*Authors Note* Guacamelee is a downloadable title only available for PS3 and PS Vita. Owners of both systems can pay once and download onto both systems via Sony’s Cross-Buy Initiative. Both versions of the game were played for the purpose of this review with the Vita version being the lead SKU for play.
Guacamelee is an odd title, to say the least, coming from a developer (Drinkbox Studios) with a very odd sense of humour. Upon first inspection, you will notice Guacamelee is a 2D side-scrolling Metroidvania style action-platformer, but only when you play the game will you learn and discover the nuance and depth of the game. You play Juan, a down on his luck Mexican wrestler, who finds himself fighting to save the world when El Presidente’s daughter (and Juan’s love interest) is captured by a sinister group led by a Skeleton known as Carlos Calaca. Juan is killed by Calaca, but while passing through the Dead World he finds a mask that makes him a luchador and capable of bringing down Calaca and co. That’s about it for story, it’s suitably forgettable, it scaffolds the experience, but you have the general premise and justification for your actions.
The gameplay of Guacamelee is the star of the show here. The game doesn’t feature simple run and jump gameplay of typical platforming, nor does it feature your typical action hack and slash style combat, what it does is successfully blend the two genres together. In order to successfully reach a high platform Juan may need to utilise a range of his moves typically designated for attacking to get those few extra centimetres necessary to reach the distance, and in combat he will need to bounce from the ‘Living World’ and the ‘Dead World’ to combat foes who can attack him regardless of which world he is in, you will also need to time leaps and bounds in order to reach those opponents who are flying just above you out of reach. It is brilliantly executed, and coupled with all other Metroidvania troupes of backtracking and hidden collectables, it serves to really flesh out the experience. Everything happens quickly, Juan moves through zones quickly, combat is sleek, polished and sharp, and things only really slow down as your reach some of the particularly difficult platforming zones which will require you to draw upon every skill you have learnt to overcome them. For PS3 owners you have the ability to play cooperatively with a friend, with that friend using a Vita as a controller if need be, Vita owners only however you will be left to go it solo. Also, in case the name of the game didn’t give it away, all your combat moves are melee based.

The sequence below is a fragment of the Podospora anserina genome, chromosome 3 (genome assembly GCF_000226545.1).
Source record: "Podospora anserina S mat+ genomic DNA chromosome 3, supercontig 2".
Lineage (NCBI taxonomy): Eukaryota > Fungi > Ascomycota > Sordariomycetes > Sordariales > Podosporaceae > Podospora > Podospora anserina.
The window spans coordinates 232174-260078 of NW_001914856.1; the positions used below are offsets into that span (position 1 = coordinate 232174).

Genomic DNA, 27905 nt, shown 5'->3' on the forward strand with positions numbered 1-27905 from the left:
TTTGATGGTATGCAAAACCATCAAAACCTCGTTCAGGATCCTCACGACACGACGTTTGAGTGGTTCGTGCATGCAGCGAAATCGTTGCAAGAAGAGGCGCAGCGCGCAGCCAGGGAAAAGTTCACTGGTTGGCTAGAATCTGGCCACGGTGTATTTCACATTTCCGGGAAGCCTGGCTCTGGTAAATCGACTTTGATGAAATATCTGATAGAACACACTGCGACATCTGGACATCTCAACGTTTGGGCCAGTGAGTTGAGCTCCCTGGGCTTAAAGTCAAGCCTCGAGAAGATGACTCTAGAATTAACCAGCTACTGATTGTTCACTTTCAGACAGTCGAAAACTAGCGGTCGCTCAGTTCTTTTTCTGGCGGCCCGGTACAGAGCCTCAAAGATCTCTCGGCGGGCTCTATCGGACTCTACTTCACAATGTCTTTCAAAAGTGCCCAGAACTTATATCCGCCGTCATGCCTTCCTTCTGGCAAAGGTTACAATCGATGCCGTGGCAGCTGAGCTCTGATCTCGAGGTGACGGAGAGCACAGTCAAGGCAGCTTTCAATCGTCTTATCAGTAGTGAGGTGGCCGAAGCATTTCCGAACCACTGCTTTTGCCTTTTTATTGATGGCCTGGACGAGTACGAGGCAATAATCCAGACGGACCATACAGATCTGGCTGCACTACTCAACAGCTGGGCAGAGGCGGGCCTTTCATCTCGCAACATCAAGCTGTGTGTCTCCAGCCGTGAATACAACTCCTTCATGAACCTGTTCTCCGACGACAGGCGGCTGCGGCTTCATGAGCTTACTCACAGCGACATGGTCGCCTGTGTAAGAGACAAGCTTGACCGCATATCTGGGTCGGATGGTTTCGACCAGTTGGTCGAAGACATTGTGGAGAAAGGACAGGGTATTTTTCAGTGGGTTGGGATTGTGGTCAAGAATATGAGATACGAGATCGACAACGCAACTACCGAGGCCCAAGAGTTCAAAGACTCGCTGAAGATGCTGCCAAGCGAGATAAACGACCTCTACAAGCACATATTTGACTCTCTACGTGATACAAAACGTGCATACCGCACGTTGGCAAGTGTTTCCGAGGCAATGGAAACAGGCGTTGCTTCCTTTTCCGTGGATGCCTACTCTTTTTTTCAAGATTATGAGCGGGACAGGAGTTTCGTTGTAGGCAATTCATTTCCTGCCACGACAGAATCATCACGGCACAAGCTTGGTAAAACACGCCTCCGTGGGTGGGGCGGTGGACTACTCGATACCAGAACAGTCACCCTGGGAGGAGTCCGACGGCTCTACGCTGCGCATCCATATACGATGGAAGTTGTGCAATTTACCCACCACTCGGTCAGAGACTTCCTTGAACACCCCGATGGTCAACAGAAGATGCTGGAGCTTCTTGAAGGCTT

This is the only disadvantage that Vita owners have because from a visual standpoint the two systems versions are at complete parity, and this is due to the games completely unique artistic style that doesn’t push pixels but holds up on its own due to this style. Both through the writing and the world design there are a lot of pop-culture references that will garner a number of laughs, not to mention the fact that you can turn into a chicken, and smash piñatas for money and other hidden goodies. I can’t say that the soundtrack made any real impression, but at the same time it doesn’t hamper the experience either.
The game will clock in somewhere between 5-8 hours depending on how thorough you are, but immediately following the game’s conclusion a ‘Hard mode’ is unlocked creating even further game-time for the player. The experience is definitely geared toward players who love completing speed-runs but if you wish to play it slow and methodically, the game still works with you by presenting you with many varying platforming and combat experiences. For an $18 experience, Guacamelee delivers on many fronts and certainly commands your time and attention, so go buy it on the Playstation Network now.
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